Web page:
The new tax rules regarding the deduction of employee stock options are now in effect
Prepared by Andersen in Canada, Montreal Partner Patrick Coutu, Tax Director Danny Guérin and Tax Specialist Junior Leugoue
As of July 1, 2021, any grant of stock options of a corporation other than a Canadian-controlled private corporation (“CCPC”) made on or after that date will now be subject to the new rules provided for in federal Bill C-30, which received Royal Assent on June 29, 2021. These new rules apply to corporations other than a CCPC or a group of corporations with gross annual revenue in excess of $500 million in its most recent individual or consolidated financial statements in accordance with generally accepted accounting principles (“GAAP”).
To Better Understand The Impact of These New Rules, here are The Rules in Effect Prior to June 30, 2021.
When an employee is granted stock options by the company he works for or any other company related to it, there are no tax consequences. However, in the case of a corporation that is not a CCPC, at the time of exercising the stock options, the employee will have to pay tax on the amount of the fair market value (FMV) of the shares in excess of the exercise price.
However, the employee may, under certain conditions, claim a deduction equal to 50% of the difference between the FMV and the exercise price of the stock options under 110(1)(d) of the Income Tax Act (“ITA”). Simplistically, an employee will be entitled to this deduction to the extent that the share on which a call option right exists is a prescribed share (i.e. a single common share) and the exercise price is greater than or equal to the FMV of the shares at the time the options are granted.
The legislative provisions relating to the 50% deduction described above did not provide for any limit as for the number and value of options that may be granted to an employee (i.e. no limit on the deduction described above).
Proposed New Tax Rules
As of July 1, 2021, new tax rules limit at $200,000, per calendar year, the value of stock options granted by corporations other than CCPCs that may be deductible in the computation of the taxable income of employees to whom such options have been granted. To determine when an option is considered vested, reference should be made to the terms of the stock option agreement. Generally, an option will be considered vested in the year in which it first becomes exercisable. In the event that the stock option agreement does not specify when the option is considered to be vested, the new legislation clarifies that options will be considered vested on a prorated basis over the term of the agreement, up to a maximum of five years.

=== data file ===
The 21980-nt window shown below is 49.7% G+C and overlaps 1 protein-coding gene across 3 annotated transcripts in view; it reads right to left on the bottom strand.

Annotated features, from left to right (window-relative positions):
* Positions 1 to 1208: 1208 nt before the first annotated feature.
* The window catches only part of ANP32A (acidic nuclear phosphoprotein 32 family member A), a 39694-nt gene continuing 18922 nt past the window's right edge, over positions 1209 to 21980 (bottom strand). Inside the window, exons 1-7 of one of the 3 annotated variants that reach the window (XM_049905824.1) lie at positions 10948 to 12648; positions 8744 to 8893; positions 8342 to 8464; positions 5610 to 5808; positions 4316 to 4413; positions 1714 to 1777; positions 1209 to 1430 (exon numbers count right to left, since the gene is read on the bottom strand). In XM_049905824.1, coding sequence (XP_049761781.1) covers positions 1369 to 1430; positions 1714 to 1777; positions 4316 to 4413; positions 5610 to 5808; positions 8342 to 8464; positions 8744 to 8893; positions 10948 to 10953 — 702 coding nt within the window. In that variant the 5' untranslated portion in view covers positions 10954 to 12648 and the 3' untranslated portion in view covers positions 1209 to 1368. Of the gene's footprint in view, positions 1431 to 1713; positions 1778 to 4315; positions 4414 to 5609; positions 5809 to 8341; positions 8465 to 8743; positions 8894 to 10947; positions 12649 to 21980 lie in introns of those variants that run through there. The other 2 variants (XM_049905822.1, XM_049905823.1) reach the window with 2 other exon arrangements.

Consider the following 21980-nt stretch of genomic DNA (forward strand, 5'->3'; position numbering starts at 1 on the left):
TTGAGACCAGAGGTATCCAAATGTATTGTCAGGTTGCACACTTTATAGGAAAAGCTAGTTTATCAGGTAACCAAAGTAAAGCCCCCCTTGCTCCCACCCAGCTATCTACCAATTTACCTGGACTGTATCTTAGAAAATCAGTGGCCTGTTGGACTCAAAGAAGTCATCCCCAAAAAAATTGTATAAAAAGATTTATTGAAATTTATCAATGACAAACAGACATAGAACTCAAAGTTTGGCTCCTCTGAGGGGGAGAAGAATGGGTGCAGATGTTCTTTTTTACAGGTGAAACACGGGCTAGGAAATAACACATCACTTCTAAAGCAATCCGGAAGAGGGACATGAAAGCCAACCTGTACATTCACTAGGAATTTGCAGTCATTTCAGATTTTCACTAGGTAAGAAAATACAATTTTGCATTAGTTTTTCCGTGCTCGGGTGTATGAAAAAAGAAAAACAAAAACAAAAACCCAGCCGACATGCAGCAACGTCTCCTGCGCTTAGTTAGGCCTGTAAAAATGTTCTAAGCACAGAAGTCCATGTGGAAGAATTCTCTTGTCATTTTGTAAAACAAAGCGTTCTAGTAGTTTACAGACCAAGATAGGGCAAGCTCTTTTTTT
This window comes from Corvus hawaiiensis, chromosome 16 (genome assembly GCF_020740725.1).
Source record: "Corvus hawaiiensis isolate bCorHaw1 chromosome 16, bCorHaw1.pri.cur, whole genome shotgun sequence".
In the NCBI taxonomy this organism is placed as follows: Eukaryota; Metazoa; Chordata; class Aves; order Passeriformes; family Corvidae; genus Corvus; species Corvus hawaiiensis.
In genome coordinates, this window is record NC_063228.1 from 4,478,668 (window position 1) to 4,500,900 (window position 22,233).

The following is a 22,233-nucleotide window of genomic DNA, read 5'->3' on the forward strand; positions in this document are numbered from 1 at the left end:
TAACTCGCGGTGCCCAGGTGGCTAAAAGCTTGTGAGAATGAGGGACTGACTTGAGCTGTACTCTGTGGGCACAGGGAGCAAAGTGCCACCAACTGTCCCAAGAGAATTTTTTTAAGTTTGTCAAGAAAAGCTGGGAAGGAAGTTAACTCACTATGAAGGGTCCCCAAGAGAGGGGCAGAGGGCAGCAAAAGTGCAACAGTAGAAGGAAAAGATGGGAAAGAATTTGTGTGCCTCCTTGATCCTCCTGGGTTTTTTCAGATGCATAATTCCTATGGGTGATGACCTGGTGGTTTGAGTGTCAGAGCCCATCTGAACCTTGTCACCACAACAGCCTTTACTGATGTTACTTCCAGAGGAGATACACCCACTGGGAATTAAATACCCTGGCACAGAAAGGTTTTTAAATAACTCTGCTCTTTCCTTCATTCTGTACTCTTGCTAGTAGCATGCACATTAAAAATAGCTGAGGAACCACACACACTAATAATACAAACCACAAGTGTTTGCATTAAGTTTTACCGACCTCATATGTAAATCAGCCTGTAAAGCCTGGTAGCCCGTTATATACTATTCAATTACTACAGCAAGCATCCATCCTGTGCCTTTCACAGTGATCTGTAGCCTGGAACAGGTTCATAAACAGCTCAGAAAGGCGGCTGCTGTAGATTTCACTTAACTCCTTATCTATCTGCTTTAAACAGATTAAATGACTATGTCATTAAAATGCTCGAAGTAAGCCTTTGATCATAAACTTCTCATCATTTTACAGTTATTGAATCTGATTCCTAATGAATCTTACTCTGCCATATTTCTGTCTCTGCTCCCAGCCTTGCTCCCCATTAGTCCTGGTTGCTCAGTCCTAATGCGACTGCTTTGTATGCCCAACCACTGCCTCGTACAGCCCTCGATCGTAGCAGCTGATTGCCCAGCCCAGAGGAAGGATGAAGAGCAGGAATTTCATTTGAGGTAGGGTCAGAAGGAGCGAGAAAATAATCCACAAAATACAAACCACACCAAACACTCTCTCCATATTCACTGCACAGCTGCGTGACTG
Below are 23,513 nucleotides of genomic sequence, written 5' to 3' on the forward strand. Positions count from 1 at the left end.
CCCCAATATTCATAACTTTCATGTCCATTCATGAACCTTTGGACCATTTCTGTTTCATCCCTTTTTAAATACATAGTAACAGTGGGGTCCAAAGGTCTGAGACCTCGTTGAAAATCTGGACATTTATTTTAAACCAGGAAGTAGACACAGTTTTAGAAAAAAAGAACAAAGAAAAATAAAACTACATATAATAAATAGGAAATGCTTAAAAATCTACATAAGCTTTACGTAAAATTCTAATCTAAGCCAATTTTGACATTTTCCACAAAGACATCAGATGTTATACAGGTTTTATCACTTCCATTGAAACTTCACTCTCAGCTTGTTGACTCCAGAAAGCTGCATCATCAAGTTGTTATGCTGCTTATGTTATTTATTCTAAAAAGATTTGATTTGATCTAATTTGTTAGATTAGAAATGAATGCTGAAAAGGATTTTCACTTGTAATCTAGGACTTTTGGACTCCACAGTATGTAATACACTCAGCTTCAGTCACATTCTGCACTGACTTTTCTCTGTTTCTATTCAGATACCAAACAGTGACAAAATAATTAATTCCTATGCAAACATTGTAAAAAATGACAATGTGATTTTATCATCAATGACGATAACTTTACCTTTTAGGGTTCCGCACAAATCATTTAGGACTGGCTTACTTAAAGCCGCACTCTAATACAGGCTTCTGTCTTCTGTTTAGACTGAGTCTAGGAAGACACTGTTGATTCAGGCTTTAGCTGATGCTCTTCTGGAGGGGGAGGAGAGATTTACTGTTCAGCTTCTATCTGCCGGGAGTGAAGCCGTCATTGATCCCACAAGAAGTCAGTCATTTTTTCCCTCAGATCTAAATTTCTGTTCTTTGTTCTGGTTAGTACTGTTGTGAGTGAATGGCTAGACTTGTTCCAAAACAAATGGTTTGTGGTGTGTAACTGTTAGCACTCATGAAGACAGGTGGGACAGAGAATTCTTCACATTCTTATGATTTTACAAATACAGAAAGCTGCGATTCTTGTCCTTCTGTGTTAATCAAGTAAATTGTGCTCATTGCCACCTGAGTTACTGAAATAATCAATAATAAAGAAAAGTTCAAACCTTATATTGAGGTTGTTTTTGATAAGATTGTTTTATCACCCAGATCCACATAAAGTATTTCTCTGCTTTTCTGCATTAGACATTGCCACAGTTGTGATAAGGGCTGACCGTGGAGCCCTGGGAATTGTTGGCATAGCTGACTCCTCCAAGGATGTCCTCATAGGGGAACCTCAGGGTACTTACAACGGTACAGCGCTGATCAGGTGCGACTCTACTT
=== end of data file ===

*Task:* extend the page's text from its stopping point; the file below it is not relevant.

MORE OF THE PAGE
The new proposed limit on the stock option deduction will only apply if the value of the vested options exceeds $200,000 in a calendar year. To determine whether the value of the options exceeds the new limit, the FMV of the underlying shares on the date the options are granted must be used. If the value of the options vested in a given year is greater than $200,000, the stock options vested first will be the ones eligible for the deduction.
Stock Option Grants
The new provisions also apply where an employee makes a gift of a publicly traded stock acquired through a stock option agreement. The stock option deduction will be limited to the $200,000 limit, but any excess amount will still be eligible for the charitable donation tax credit.
Tax Treatment for Employers
It is important to note that the new rules do not change the taxation of stock options granted by CCPCs.
The proposed new rules now allow employers to designate one or more of the securities under the stock option agreement as “non-qualified” even if the $200K limit on the value of the underlying shares is not exceeded. This optional designation will prevent the employee from being able to claim a deduction of 50% of the benefit amount in the calculation of their taxable income, but will allow the corporation (the employer) to claim a deduction for the purpose of calculating its corporate taxable income. Obviously, to the extent that the $200K limit on the value of the underlying shares is exceeded, the employer may be able to claim a deduction equivalent to the amount of the benefit that was included in the employee’s income.
It will be the employer’s obligation to notify in writing all employees whose stock options exceed the $200,000 vesting limit or whose stock options the employer has elected to designate as non-qualified securities, leaving the deduction to the employer. As a result of this designation, the employer will be able to claim a deduction equivalent to the benefit the employee would have received. The employer will have to notify the employees in question within 30 days following the grant of the options and will also have to notify the Canada Revenue Agency (“CRA”), in a prescribed form, of any grant of options subject to the new rules.
Complexity of the Stock Option Monitoring Process
Companies will be responsible for tracking employees’ use of their $200,000 limit for each year in which options are vested in order to distinguish between eligible and non-eligible options. This task will be more complex in situations where employees are granted multiple stock options over several years. In addition, it will be the employers’ responsibility to withhold taxes when an option is exercised and to report the income on the appropriate employees’ forms.